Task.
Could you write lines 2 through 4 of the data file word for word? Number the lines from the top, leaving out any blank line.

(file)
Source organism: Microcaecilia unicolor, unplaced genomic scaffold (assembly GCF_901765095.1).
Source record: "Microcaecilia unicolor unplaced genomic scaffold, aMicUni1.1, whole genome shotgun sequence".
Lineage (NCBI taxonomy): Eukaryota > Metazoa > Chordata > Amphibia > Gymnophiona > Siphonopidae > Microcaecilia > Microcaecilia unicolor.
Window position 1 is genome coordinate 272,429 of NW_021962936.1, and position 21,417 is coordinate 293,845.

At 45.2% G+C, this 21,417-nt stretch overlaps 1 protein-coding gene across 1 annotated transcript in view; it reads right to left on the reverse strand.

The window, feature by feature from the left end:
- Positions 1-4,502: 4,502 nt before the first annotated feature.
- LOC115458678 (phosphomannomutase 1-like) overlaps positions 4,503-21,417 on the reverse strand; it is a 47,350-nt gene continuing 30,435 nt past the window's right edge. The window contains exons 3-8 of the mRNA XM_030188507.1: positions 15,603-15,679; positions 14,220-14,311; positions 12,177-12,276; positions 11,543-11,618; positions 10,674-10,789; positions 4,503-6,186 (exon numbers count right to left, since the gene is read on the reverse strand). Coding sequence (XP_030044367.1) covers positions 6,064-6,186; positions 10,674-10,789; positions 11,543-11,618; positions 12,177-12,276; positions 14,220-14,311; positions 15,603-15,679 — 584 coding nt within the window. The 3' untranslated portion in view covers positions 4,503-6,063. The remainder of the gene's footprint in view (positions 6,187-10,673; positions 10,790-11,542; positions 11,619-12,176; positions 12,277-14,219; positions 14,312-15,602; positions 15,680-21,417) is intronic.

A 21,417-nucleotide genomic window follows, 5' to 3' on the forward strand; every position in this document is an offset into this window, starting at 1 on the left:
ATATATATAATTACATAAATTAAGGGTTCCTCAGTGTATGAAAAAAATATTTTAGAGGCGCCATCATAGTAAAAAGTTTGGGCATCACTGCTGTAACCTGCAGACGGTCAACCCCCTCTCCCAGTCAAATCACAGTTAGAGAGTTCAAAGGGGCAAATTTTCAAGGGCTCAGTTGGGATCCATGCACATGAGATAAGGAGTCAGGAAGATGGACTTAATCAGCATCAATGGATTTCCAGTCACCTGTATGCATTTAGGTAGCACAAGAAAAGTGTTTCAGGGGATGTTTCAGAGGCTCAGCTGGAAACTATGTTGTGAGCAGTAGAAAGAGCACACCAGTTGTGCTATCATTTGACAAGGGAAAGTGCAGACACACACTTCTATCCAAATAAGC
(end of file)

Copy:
Source record: "Microcaecilia unicolor unplaced genomic scaffold, aMicUni1.1, whole genome shotgun sequence".
Lineage (NCBI taxonomy): Eukaryota > Metazoa > Chordata > Amphibia > Gymnophiona > Siphonopidae > Microcaecilia > Microcaecilia unicolor.
Window position 1 is genome coordinate 272,429 of NW_021962936.1, and position 21,417 is coordinate 293,845.